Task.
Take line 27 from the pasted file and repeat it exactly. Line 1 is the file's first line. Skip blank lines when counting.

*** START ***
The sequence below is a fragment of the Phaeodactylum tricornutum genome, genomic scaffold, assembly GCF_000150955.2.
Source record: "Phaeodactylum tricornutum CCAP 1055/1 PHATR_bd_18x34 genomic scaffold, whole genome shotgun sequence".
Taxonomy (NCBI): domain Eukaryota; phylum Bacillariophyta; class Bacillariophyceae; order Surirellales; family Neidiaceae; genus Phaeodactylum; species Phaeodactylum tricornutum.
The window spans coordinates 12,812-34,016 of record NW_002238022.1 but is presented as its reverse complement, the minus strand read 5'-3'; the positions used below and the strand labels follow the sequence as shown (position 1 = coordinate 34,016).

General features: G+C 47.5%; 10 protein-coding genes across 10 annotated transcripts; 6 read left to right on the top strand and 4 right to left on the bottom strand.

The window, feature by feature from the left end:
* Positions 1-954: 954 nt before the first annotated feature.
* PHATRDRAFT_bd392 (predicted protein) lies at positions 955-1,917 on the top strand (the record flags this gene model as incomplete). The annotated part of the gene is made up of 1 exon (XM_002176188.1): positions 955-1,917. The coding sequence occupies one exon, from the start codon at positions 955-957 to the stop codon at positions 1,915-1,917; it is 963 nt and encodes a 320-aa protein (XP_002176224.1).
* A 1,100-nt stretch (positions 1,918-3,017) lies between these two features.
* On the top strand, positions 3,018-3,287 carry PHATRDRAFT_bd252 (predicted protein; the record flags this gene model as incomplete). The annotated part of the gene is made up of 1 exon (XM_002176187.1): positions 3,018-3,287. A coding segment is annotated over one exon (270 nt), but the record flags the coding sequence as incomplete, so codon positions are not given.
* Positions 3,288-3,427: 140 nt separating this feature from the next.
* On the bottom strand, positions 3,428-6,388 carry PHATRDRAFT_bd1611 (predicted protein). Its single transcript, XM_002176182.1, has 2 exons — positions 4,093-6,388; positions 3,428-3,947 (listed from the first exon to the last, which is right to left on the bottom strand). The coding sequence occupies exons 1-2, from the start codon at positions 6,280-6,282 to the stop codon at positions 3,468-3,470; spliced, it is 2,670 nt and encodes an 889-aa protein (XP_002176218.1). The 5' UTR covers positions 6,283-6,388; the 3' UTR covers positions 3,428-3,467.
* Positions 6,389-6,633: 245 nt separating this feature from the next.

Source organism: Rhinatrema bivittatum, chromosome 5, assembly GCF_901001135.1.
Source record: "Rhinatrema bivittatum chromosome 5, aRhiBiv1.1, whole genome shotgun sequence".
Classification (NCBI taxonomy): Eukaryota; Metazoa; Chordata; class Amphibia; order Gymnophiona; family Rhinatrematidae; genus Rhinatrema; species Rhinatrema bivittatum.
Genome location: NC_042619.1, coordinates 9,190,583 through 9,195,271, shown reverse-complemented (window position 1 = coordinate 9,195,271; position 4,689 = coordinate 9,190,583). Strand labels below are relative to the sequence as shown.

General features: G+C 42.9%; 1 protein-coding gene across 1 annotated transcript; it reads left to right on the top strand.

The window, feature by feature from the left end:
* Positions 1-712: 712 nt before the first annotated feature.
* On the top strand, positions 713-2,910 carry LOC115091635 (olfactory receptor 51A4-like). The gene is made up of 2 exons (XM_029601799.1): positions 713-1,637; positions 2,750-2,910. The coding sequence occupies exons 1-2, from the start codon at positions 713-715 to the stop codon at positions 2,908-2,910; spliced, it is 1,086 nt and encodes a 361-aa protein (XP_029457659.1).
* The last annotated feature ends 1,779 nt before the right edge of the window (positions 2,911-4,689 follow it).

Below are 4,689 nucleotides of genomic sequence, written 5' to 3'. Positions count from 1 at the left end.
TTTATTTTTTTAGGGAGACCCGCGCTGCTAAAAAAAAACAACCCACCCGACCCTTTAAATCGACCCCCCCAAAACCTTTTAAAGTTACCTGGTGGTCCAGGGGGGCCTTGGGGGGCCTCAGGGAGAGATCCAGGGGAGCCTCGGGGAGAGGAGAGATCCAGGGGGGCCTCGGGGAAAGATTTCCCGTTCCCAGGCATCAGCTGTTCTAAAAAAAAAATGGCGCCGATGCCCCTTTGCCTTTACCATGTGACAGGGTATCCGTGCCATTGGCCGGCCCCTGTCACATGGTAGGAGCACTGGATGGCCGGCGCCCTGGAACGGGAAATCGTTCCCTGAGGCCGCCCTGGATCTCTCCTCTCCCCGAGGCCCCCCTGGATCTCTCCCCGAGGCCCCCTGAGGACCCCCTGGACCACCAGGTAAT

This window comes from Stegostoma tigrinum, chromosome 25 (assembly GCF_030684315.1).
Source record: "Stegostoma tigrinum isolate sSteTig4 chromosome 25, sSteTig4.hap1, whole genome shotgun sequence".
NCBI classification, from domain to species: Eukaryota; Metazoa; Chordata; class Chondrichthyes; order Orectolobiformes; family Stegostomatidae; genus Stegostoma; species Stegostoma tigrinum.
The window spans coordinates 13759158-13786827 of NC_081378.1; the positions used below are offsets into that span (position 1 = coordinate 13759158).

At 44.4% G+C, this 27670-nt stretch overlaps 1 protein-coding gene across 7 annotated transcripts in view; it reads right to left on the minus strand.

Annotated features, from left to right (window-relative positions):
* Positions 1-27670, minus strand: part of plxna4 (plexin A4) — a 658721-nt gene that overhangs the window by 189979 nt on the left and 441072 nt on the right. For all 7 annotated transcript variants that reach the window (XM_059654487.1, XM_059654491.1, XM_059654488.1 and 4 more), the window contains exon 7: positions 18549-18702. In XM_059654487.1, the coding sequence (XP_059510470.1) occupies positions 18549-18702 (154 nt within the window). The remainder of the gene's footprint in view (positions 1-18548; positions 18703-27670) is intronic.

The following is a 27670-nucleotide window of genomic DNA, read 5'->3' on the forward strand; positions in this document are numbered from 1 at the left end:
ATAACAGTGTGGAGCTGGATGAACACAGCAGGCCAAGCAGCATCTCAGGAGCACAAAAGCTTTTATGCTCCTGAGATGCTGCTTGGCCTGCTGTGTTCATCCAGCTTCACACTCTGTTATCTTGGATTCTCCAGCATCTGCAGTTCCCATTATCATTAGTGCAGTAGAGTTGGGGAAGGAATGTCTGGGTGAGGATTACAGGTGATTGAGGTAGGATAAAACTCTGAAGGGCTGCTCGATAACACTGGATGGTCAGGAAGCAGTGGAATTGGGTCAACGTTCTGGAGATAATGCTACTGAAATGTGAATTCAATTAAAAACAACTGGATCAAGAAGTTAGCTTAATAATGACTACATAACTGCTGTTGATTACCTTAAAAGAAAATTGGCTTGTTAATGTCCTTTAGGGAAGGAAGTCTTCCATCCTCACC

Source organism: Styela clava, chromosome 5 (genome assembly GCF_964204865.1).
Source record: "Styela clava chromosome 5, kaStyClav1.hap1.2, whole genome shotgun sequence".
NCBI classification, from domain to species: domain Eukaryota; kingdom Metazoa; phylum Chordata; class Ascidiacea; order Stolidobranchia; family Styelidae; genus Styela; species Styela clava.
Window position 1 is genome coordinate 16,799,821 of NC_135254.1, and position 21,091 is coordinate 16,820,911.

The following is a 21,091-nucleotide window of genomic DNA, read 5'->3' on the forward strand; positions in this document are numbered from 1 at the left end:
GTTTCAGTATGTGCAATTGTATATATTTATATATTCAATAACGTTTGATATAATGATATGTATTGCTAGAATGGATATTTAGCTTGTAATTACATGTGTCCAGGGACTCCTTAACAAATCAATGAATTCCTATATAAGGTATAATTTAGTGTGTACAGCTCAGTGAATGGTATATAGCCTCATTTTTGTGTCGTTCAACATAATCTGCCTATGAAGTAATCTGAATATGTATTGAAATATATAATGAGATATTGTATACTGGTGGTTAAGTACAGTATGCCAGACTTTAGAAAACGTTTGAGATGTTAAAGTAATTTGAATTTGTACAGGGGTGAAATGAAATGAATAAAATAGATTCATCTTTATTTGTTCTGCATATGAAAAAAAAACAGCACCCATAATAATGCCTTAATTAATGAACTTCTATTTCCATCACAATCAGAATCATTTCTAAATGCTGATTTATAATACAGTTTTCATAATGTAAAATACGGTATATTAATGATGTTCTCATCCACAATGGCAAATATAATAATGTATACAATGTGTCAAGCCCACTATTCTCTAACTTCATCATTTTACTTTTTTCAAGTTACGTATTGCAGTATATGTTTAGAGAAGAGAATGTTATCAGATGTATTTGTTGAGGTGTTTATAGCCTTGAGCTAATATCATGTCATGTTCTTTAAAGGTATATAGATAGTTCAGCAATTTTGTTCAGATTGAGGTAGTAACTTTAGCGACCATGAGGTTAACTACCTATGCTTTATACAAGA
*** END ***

NCBI classification, from domain to species: Eukaryota; Metazoa; Chordata; class Chondrichthyes; order Orectolobiformes; family Stegostomatidae; genus Stegostoma; species Stegostoma tigrinum.